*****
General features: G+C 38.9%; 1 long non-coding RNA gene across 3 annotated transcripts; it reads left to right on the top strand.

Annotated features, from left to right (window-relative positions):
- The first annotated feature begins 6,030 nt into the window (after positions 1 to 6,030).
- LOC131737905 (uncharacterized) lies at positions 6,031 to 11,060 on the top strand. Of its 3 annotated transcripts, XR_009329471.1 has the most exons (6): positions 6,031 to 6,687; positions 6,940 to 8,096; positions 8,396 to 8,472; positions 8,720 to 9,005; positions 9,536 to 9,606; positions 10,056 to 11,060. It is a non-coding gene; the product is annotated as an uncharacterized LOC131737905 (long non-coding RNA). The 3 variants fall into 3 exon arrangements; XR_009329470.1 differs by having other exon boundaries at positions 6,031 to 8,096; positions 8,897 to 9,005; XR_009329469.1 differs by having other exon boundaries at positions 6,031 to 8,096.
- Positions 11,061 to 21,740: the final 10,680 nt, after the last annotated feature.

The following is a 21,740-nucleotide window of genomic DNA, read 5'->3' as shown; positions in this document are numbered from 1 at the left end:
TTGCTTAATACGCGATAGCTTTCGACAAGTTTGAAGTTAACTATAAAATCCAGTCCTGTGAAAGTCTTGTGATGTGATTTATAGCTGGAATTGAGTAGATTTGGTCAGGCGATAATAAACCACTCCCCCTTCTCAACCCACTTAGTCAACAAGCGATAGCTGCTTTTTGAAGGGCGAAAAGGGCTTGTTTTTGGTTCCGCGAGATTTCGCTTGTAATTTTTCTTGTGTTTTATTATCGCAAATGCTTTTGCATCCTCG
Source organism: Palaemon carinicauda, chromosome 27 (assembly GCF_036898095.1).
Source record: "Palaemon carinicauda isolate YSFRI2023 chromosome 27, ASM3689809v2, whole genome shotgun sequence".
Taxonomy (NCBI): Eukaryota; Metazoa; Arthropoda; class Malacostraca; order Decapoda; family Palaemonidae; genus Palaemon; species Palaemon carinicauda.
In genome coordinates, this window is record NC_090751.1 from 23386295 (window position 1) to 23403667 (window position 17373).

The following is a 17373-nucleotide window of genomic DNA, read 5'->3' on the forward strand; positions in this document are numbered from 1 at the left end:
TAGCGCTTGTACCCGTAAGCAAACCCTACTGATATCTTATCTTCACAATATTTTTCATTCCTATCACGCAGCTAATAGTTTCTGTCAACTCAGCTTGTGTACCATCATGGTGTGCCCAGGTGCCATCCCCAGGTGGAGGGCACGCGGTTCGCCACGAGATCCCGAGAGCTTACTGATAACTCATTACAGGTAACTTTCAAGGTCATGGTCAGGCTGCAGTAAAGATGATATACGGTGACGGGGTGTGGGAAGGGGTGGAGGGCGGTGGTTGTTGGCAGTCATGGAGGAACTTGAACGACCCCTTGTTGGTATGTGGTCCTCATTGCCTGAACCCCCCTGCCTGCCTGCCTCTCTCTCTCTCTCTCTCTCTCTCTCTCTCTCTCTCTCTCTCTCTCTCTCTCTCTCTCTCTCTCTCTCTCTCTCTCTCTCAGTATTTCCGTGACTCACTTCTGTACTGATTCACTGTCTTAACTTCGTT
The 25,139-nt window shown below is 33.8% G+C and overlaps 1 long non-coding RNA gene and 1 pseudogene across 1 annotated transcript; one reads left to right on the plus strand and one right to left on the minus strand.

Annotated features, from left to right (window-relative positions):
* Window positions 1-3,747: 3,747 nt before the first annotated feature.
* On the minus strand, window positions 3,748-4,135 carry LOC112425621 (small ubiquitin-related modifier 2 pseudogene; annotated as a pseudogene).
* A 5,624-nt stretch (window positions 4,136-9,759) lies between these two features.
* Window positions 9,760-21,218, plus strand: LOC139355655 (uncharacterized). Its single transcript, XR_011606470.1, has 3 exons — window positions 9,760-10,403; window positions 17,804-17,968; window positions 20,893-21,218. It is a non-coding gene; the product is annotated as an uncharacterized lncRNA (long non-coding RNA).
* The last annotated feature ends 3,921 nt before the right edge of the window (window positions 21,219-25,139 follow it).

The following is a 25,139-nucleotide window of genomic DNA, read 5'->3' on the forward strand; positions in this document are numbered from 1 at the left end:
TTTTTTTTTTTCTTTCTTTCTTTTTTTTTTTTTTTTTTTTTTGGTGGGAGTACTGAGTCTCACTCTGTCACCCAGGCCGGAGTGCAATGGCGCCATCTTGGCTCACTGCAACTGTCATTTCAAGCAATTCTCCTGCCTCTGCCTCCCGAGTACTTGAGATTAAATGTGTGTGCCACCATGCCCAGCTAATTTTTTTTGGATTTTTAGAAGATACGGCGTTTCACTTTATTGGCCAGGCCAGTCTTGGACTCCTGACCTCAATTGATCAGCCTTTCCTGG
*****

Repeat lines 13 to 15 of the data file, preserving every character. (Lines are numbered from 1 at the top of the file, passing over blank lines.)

TAGCGCTTGTACCCGTAAGCAAACCCTACTGATATCTTATCTTCACAATATTTTTCATTCCTATCACGCAGCTAATAGTTTCTGTCAACTCAGCTTGTGTACCATCATGGTGTGCCCAGGTGCCATCCCCAGGTGGAGGGCACGCGGTTCGCCACGAGATCCCGAGAGCTTACTGATAACTCATTACAGGTAACTTTCAAGGTCATGGTCAGGCTGCAGTAAAGATGATATACGGTGACGGGGTGTGGGAAGGGGTGGAGGGCGGTGGTTGTTGGCAGTCATGGAGGAACTTGAACGACCCCTTGTTGGTATGTGGTCCTCATTGCCTGAACCCCCCTGCCTGCCTGCCTCTCTCTCTCTCTCTCTCTCTCTCTCTCTCTCTCTCTCTCTCTCTCTCTCTCTCTCTCTCTCTCTCTCTCTCTCTCTCTCAGTATTTCCGTGACTCACTTCTGTACTGATTCACTGTCTTAACTTCGTT
The 25,139-nt window shown below is 33.8% G+C and overlaps 1 long non-coding RNA gene and 1 pseudogene across 1 annotated transcript; one reads left to right on the plus strand and one right to left on the minus strand.

Annotated features, from left to right (window-relative positions):